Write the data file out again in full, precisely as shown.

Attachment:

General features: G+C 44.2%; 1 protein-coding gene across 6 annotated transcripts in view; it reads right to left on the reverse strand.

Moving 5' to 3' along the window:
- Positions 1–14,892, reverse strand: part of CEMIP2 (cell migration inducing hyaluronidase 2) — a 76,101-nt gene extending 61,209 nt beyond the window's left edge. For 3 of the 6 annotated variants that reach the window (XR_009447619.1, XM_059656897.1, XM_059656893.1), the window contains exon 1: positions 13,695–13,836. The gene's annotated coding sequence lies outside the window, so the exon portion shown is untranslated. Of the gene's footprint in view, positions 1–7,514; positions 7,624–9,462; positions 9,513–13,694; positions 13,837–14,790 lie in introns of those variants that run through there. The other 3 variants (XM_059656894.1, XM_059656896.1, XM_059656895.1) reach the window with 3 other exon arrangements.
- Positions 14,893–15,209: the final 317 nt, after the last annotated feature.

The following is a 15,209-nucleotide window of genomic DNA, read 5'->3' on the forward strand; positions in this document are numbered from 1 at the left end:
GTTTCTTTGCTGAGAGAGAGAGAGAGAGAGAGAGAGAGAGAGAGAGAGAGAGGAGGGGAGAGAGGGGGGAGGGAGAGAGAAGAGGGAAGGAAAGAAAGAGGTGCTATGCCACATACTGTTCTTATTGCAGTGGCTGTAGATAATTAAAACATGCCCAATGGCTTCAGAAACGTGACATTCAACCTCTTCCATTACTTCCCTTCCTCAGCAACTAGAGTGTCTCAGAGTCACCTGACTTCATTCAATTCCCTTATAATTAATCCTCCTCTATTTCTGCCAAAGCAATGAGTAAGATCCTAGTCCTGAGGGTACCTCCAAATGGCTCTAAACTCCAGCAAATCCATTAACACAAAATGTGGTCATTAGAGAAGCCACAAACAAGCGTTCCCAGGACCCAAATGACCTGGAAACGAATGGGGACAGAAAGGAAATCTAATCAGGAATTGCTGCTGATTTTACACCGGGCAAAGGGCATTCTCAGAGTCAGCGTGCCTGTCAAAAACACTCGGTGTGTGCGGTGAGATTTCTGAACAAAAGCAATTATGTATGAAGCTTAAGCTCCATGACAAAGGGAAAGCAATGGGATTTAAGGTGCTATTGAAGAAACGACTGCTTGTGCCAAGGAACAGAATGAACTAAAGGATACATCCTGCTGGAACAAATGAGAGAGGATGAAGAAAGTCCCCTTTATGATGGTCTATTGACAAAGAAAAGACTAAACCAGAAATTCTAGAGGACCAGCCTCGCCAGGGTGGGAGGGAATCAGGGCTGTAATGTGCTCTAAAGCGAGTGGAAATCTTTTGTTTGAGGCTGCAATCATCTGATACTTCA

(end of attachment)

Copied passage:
General features: G+C 44.2%; 1 protein-coding gene across 6 annotated transcripts in view; it reads right to left on the reverse strand.

Moving 5' to 3' along the window:
- Positions 1–14,892, reverse strand: part of CEMIP2 (cell migration inducing hyaluronidase 2) — a 76,101-nt gene extending 61,209 nt beyond the window's left edge. For 3 of the 6 annotated variants that reach the window (XR_009447619.1, XM_059656897.1, XM_059656893.1), the window contains exon 1: positions 13,695–13,836. The gene's annotated coding sequence lies outside the window, so the exon portion shown is untranslated. Of the gene's footprint in view, positions 1–7,514; positions 7,624–9,462; positions 9,513–13,694; positions 13,837–14,790 lie in introns of those variants that run through there. The other 3 variants (XM_059656894.1, XM_059656896.1, XM_059656895.1) reach the window with 3 other exon arrangements.
- Positions 14,893–15,209: the final 317 nt, after the last annotated feature.

The following is a 15,209-nucleotide window of genomic DNA, read 5'->3' on the forward strand; positions in this document are numbered from 1 at the left end:
GTTTCTTTGCTGAGAGAGAGAGAGAGAGAGAGAGAGAGAGAGAGAGAGAGAGGAGGGGAGAGAGGGGGGAGGGAGAGAGAAGAGGGAAGGAAAGAAAGAGGTGCTATGCCACATACTGTTCTTATTGCAGTGGCTGTAGATAATTAAAACATGCCCAATGGCTTCAGAAACGTGACATTCAACCTCTTCCATTACTTCCCTTCCTCAGCAACTAGAGTGTCTCAGAGTCACCTGACTTCATTCAATTCCCTTATAATTAATCCTCCTCTATTTCTGCCAAAGCAATGAGTAAGATCCTAGTCCTGAGGGTACCTCCAAATGGCTCTAAACTCCAGCAAATCCATTAACACAAAATGTGGTCATTAGAGAAGCCACAAACAAGCGTTCCCAGGACCCAAATGACCTGGAAACGAATGGGGACAGAAAGGAAATCTAATCAGGAATTGCTGCTGATTTTACACCGGGCAAAGGGCATTCTCAGAGTCAGCGTGCCTGTCAAAAACACTCGGTGTGTGCGGTGAGATTTCTGAACAAAAGCAATTATGTATGAAGCTTAAGCTCCATGACAAAGGGAAAGCAATGGGATTTAAGGTGCTATTGAAGAAACGACTGCTTGTGCCAAGGAACAGAATGAACTAAAGGATACATCCTGCTGGAACAAATGAGAGAGGATGAAGAAAGTCCCCTTTATGATGGTCTATTGACAAAGAAAAGACTAAACCAGAAATTCTAGAGGACCAGCCTCGCCAGGGTGGGAGGGAATCAGGGCTGTAATGTGCTCTAAAGCGAGTGGAAATCTTTTGTTTGAGGCTGCAATCATCTGATACTTCA